“When is it going to end?” I asked Lisa that question last night as we went through the routine of getting me hunkered down for the night in the hospital bed that now sits in my family room. I know the answer to the question. God will bring it all to an end as he brings his purposes to pass. . . some day. Still, I asked out of the frustration of another day of being exposed to the suffering, hurt, and heartache that exists in our world.
One of the blessings of my own personal condition right now is that God is doing something in my life. Part of that something is a new exposure to the world of pain, hurt, and suffering that’s always been there. . . but that my own creature-comforts and self-absorption with the everyday affairs of my life have kept me from seeing and understanding. I can’t, however, say that I’m liking this. Even my simple trip to the hospital for my first post-trauma follow-up appointment yesterday left me shaking my head. The waiting room was filled with folks who were going to heal from breaks and tears like my own. It was also populated by folks who have very clearly been ravaged by disease. . . some of them hanging on by what appeared to be a thread. There was our quick conversation with a couple who like us, was trying to find their way through the maze of hallways to a particular suite. In the short few moments we talked I learned that the man had just spent 6 weeks in the hospital and that he was one day away from having his lung removed. Then, late last night we learned of a difficult diagnosis that has left some friends asking questions and wondering about the future. Tomorrow, a 60-year-old fellow church member who loved Jesus and loved kids will be buried after a lengthy and difficult battle with ovarian cancer. I’ve been burdened for another friend who is struggling with some family breakdown and is wondering what in the world happened. The list goes on and on.
What am I to do with all of this? The reality is that beyond supportive involvement, there is little or nothing I can do that will bring any lasting change with the exception of prayer. In his first letter to the Thessalonians, the Apostle Paul gave them this simple instruction: “Never stop praying” (5:17). I’ve known this my whole life. I’m not sure I’ve ever understood it as deeply as I do now. And so when I woke up at 1:30am, I knew it was time for me to pray for these and others who have exhausted their own strength and resources to the point where they can only rely on the Lord. . . which right where he wants us.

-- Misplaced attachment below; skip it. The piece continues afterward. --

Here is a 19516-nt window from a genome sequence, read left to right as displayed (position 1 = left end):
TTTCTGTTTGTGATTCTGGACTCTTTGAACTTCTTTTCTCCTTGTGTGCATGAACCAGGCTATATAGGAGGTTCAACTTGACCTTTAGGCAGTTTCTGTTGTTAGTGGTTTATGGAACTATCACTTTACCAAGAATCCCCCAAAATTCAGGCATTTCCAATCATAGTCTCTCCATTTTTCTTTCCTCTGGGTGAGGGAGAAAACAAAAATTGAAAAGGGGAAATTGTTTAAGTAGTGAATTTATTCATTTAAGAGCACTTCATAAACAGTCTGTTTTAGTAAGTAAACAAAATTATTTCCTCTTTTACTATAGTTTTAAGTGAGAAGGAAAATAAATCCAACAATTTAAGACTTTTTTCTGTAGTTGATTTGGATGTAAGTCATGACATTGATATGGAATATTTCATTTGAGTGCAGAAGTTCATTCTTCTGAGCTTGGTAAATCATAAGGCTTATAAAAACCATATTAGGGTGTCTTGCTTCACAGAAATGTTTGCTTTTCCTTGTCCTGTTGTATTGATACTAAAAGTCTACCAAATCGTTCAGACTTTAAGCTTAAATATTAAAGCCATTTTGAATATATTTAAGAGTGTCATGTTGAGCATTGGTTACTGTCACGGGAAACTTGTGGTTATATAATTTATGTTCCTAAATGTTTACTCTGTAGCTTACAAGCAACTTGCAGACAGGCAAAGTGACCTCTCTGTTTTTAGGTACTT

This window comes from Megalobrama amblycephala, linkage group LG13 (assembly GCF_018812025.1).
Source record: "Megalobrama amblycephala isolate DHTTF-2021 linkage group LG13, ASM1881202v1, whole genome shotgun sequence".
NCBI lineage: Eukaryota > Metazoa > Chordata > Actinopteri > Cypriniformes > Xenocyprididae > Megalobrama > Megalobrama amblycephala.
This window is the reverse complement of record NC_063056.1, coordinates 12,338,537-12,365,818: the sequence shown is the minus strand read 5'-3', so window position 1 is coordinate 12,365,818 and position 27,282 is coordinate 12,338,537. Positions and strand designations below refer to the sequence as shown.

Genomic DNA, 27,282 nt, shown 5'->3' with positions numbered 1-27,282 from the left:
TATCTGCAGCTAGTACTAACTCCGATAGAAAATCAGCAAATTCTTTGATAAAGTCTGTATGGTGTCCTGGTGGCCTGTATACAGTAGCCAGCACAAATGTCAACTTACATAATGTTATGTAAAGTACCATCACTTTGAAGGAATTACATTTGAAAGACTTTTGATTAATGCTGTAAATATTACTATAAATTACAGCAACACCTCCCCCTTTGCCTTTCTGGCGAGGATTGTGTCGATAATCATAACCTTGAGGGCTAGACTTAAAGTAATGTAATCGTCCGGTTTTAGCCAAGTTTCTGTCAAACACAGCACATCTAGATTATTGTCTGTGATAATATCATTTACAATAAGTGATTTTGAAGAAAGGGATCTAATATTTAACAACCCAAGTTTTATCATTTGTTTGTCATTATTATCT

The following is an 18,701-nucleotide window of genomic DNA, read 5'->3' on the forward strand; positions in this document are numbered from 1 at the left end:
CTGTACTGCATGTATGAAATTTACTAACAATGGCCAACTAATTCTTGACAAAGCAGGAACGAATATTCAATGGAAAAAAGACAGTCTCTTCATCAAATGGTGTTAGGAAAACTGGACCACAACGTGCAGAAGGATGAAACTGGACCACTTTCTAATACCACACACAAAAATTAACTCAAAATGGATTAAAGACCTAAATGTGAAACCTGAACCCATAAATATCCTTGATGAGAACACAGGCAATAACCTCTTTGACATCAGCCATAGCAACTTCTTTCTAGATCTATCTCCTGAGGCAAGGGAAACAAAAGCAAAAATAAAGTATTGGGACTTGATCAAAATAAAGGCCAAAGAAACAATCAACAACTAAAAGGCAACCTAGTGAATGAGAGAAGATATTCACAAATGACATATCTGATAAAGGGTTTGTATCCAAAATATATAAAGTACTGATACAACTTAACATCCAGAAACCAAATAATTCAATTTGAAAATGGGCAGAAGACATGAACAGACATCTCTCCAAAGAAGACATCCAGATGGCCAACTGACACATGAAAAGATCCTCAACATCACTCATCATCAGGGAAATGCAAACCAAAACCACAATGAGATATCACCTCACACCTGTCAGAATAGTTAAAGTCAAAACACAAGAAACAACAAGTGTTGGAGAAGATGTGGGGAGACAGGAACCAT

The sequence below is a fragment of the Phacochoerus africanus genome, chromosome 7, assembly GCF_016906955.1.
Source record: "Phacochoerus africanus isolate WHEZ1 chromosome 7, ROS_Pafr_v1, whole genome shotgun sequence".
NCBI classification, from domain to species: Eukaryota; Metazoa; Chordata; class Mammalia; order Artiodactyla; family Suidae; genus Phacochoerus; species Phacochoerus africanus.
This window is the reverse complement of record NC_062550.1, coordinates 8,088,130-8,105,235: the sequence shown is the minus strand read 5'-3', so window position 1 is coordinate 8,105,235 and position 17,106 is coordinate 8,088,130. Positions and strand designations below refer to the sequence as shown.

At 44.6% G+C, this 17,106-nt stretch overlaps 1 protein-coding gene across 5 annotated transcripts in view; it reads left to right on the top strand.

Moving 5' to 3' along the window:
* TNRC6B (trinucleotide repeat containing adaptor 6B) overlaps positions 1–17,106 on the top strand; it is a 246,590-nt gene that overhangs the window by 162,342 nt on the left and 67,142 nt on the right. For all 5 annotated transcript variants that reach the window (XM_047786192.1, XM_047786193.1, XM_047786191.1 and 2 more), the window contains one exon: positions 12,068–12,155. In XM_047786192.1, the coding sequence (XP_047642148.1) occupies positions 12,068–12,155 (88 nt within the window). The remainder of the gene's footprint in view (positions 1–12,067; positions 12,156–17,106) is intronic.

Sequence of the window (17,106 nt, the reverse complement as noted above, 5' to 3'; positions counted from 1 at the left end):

After falling back asleep and waking up again this morning, I knew I had to give thanks for those who have been praying for me. To be honest, even I’m surprised at how much I’ve healed in three short weeks. Sure, there’s lots of healing left to be done, but I got to thinking about how meaningful it is that people are praying for me.
While still laying in bed, I grabbed my blackberry and scrolled through the emails the messages that came through the night. As it’s happened almost every night for the last 50, I had a message saying that Alisa Parrett had posted an update on Gary’s condition to their Caring Bridge site. Today, Alisa shared these words regarding her Dad’s day yesterday at the rehab hospital: My mother met with my dad’s new doctor today–he had actually been instrumental in working out my dad’s transfer from Korea, but this was the first time any of us had met him. My mom was so blessed by meeting him–we pray blessings upon him and upon the rest of the hospital staff. The doctor spoke to my mom today about the power of prayer. He said that in a field as unpredictable and unknown as brain injury, patients who have large bases of prayer support always seem to recover better than expected. We know that my dad has a large prayer base, and we are so grateful for that! God answers prayers.
I selfishly covet your prayers. I want to get better. But don’t forget that there’s a host of people right under your nose who need your prayers much, much more than I do.